If anyone knows what it’s like to film a movie in Texas, it’s actor Barry Corbin (“No Country for Old Men”). During his 40-year career in the film industry, the Lamesa, Texas-born thespian has shot all over the Lone Star State starting with Deer Park in 1980 for his role as Uncle Bob in “Urban Cowboy.”

In all that time, however, Corbin had never made a movie in San Antonio — until now.

This past Wednesday, Corbin was in the Alamo City to shoot scenes for director Daniel Ramos’ upcoming comedy “The Margarita Man.” The film follows Miguel Martinez (Anthony Guajardo), a young college student who is forced to sell margaritas to pay for school after his father cuts him off financially. Corbin plays Doyl, the head of security at Miguel’s college campus.

At 76, Corbin said he doesn’t have too many prerequisites when deciding on whether to make a certain movie or not. These days, a simple phone call might do the trick.

“They called and offered it to me,” Corbin told me during an interview at the Hotel Valencia when asked what drew him to his role in “The Margarita Man.” “That’s about the criteria I go on. If I’m able to do it, usually I do. I don’t do any dirty films. Other than that, we’re alright.”

The only time Corbin remembers turning down a movie was back in the 1980s when he went through a phase of rejecting roles “if the character’s first name was Sheriff” because he was being offered too many of them.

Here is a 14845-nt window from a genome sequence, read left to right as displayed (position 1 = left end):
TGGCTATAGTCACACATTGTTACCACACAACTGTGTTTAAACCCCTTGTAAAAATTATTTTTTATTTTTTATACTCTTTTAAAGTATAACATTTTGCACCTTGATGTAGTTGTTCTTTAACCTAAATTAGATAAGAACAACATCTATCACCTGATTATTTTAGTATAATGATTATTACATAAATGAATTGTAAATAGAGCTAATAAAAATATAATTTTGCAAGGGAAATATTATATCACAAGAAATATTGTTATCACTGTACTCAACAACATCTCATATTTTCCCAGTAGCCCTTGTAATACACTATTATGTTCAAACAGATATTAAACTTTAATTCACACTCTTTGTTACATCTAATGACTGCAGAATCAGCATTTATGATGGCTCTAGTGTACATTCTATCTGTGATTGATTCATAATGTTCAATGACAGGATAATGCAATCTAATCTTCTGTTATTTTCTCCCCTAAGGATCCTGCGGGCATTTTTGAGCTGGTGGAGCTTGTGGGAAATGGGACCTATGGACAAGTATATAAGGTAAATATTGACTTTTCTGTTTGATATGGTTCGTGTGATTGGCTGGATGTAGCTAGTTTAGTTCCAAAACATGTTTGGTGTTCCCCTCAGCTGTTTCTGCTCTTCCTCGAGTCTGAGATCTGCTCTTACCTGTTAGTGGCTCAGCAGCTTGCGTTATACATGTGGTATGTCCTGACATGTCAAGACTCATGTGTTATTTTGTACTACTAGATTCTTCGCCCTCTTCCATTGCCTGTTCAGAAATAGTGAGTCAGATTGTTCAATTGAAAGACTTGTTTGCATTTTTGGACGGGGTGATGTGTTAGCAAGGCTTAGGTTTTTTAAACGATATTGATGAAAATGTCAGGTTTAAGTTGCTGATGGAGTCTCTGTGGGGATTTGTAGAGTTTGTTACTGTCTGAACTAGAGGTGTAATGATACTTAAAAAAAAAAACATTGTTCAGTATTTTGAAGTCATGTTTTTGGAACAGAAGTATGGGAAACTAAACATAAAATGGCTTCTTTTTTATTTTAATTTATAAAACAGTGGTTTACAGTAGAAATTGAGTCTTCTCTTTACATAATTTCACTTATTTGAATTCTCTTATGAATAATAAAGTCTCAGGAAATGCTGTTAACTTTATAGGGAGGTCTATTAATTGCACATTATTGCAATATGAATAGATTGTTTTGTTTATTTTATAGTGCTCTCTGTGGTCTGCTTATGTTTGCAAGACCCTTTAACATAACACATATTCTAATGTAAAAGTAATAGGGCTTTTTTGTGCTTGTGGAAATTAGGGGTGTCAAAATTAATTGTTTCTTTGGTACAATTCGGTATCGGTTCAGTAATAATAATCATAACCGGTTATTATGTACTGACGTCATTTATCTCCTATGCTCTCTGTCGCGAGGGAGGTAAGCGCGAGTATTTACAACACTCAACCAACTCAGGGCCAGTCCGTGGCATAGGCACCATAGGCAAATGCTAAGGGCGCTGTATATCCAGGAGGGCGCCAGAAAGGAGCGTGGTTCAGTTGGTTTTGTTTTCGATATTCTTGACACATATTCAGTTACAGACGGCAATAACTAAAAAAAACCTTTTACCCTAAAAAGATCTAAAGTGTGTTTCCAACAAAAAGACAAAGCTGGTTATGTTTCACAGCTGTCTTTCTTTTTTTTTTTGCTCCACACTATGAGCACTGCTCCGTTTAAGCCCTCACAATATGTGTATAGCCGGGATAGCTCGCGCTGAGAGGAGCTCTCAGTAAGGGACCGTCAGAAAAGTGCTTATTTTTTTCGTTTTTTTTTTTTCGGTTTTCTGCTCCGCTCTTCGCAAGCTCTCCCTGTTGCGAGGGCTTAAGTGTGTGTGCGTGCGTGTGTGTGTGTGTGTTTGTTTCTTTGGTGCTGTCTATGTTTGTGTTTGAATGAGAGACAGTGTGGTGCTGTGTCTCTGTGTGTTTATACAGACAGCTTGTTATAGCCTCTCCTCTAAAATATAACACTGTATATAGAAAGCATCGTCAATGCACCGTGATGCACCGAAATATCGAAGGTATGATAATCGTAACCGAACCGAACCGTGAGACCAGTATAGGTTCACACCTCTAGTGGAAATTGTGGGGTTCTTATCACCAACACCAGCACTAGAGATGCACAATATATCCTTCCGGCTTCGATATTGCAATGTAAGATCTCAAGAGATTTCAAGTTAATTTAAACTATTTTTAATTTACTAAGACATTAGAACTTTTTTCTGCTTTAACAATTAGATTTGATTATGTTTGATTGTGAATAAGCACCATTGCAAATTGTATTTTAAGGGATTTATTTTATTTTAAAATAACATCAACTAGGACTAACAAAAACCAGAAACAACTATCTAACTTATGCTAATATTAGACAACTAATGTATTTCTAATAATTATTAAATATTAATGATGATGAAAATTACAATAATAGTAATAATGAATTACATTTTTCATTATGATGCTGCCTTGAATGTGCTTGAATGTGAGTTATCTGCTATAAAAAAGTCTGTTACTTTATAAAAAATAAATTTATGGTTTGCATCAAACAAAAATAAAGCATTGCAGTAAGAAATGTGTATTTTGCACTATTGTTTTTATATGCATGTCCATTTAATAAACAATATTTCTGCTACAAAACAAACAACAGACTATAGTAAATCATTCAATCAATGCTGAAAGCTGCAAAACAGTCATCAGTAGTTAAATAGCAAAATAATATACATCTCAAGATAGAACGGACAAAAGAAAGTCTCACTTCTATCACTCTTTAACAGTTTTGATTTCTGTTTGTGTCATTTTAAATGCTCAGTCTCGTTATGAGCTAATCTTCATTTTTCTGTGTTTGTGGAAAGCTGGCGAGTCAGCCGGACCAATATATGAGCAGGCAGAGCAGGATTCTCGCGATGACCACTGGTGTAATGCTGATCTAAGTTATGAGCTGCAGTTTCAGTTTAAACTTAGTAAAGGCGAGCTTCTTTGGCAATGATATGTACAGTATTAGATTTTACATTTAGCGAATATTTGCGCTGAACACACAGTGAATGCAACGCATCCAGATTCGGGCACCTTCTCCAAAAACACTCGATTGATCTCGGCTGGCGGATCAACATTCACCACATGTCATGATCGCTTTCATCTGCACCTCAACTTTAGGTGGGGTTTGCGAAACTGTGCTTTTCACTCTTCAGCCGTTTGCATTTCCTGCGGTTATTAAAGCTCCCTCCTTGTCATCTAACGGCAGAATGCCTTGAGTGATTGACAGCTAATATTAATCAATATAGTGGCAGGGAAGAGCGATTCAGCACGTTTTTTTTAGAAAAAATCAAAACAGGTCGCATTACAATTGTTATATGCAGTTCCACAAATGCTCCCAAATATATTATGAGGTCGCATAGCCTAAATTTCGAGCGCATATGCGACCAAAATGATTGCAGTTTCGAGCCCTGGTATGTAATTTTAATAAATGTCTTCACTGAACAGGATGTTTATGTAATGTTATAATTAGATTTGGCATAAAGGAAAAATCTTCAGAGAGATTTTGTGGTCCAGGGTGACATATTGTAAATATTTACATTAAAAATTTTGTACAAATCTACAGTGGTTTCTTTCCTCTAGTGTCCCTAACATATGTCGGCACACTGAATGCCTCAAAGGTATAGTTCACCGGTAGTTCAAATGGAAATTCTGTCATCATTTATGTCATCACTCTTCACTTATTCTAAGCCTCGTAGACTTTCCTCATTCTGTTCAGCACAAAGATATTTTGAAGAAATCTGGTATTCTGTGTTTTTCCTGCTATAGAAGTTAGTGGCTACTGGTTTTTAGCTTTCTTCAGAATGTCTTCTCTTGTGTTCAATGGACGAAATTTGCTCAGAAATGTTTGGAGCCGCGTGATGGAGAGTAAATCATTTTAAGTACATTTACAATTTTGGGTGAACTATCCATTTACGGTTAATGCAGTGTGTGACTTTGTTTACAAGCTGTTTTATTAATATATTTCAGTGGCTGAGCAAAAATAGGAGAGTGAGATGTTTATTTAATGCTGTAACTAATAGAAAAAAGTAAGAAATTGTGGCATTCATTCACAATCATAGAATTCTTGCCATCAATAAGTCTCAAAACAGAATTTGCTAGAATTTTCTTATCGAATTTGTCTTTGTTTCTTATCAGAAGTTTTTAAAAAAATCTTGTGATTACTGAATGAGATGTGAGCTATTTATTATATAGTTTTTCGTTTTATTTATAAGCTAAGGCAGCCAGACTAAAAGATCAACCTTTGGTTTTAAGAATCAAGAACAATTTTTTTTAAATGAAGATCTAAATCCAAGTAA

“You do too many of one thing and that’s all they start thinking of you for,” Corbin said. “So, I turned them down for about three years.”

Now, with San Antonio checked off his list of Texas cities where he’s made a movie, Corbin is urging more studios to give Texas an opportunity to host their next production. With the new Supplemental San Antonio Film Incentive Program (SSAI), which kicks in an extra 7.5 percent incentive on top of the 22.5 percent from the state, Corbin hopes it’s an attractive enough proposition for Hollywood to set up shop more often in Texas.

“’No Country for Old Men’ was supposed to take place in Texas but we only shot one week in Texas,” he said. “The rest of it they shot in New Mexico because of the tax incentives over there. We need the legislature to get behind it and give us some strong tax incentives. It’s important because it affects the bottom line of the picture.”

Corbin believes the Texas legislature hasn’t been more willing to expand incentives in the state because “they think we’re giving something away to all those Hollywood liberals out there.” Corbin does not agree.

“What we’re doing is cutting our own throats and losing money,” he said. “[Film production] brings money into the state, but they don’t look at it that way.”

Despite the shortcomings of Texas’ film incentives, Corbin is not letting it effect his love for making movies. He’s going to do it as much as he can for as long as he can. It’s who he is.

“It’s a habit, I guess,” he said. “It’s kind a like dope — you start doing it and you got to keep doing it.”

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